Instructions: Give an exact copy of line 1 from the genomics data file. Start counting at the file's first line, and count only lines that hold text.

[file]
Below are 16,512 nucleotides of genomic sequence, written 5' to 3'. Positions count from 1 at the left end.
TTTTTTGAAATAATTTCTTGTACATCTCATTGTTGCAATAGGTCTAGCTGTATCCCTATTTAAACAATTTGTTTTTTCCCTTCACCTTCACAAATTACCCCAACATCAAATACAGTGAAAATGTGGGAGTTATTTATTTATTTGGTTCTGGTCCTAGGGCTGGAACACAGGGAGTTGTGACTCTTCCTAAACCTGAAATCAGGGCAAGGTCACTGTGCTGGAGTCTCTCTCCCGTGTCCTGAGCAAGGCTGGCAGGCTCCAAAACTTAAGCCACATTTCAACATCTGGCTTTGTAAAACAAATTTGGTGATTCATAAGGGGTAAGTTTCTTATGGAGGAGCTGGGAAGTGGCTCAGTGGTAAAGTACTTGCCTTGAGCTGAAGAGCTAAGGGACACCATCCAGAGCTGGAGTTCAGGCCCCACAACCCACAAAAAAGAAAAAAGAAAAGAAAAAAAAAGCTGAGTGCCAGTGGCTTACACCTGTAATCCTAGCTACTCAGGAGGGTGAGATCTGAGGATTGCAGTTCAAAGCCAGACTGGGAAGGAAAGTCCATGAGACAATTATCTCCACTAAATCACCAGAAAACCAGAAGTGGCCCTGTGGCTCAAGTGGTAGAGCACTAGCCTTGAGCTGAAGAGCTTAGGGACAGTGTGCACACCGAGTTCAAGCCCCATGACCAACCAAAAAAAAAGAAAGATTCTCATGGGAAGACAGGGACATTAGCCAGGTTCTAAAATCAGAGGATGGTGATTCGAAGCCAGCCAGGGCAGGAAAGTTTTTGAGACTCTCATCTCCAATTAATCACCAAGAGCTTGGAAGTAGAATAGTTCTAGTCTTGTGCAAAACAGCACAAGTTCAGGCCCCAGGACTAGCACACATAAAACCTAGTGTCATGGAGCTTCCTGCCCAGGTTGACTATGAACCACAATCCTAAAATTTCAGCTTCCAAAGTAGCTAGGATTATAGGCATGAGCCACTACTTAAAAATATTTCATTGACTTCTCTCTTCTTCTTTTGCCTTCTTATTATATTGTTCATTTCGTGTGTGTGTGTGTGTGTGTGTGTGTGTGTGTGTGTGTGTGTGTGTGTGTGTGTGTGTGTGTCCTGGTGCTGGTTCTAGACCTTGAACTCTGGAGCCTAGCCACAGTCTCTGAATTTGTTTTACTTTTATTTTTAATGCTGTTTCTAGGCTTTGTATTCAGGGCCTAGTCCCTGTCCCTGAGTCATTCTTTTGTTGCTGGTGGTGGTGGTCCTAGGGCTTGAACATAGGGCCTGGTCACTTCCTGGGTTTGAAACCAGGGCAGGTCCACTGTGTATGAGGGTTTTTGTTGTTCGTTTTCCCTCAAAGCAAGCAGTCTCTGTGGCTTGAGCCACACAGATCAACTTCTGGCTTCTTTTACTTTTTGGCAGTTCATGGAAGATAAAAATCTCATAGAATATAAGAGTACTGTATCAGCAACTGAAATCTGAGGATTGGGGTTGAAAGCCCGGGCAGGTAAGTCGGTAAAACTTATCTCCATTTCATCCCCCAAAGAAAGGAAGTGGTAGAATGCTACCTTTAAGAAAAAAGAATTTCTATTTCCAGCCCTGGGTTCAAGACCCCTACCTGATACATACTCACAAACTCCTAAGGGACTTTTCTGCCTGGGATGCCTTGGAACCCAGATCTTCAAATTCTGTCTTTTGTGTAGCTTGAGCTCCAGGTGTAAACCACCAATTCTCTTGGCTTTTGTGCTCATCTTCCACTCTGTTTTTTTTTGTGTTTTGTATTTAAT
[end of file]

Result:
Below are 16,512 nucleotides of genomic sequence, written 5' to 3'. Positions count from 1 at the left end.